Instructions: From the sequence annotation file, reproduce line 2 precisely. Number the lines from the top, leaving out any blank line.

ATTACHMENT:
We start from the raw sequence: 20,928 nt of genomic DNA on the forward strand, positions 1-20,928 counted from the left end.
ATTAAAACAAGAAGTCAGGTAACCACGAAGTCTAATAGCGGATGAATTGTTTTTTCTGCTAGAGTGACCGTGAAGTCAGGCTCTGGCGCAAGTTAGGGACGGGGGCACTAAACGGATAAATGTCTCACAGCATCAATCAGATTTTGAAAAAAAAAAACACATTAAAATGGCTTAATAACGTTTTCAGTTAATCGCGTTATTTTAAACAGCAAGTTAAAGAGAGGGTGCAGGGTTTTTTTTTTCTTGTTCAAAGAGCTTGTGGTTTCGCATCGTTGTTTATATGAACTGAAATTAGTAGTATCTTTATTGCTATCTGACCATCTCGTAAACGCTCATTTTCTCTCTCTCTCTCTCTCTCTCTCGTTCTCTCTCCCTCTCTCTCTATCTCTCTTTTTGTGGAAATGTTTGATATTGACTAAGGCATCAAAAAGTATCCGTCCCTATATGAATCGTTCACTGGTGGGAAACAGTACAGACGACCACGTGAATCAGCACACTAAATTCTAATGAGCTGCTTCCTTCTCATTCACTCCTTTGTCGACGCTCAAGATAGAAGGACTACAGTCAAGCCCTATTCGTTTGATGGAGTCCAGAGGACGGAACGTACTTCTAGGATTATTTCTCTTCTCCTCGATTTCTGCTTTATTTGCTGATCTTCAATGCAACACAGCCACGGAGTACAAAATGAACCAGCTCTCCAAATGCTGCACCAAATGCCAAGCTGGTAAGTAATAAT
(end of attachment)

ATTAAAACAAGAAGTCAGGTAACCACGAAGTCTAATAGCGGATGAATTGTTTTTTCTGCTAGAGTGACCGTGAAGTCAGGCTCTGGCGCAAGTTAGGGACGGGGGCACTAAACGGATAAATGTCTCACAGCATCAATCAGATTTTGAAAAAAAAAAACACATTAAAATGGCTTAATAACGTTTTCAGTTAATCGCGTTATTTTAAACAGCAAGTTAAAGAGAGGGTGCAGGGTTTTTTTTTTCTTGTTCAAAGAGCTTGTGGTTTCGCATCGTTGTTTATATGAACTGAAATTAGTAGTATCTTTATTGCTATCTGACCATCTCGTAAACGCTCATTTTCTCTCTCTCTCTCTCTCTCTCTCGTTCTCTCTCCCTCTCTCTCTATCTCTCTTTTTGTGGAAATGTTTGATATTGACTAAGGCATCAAAAAGTATCCGTCCCTATATGAATCGTTCACTGGTGGGAAACAGTACAGACGACCACGTGAATCAGCACACTAAATTCTAATGAGCTGCTTCCTTCTCATTCACTCCTTTGTCGACGCTCAAGATAGAAGGACTACAGTCAAGCCCTATTCGTTTGATGGAGTCCAGAGGACGGAACGTACTTCTAGGATTATTTCTCTTCTCCTCGATTTCTGCTTTATTTGCTGATCTTCAATGCAACACAGCCACGGAGTACAAAATGAACCAGCTCTCCAAATGCTGCACCAAATGCCAAGCTGGTAAGTAATAAT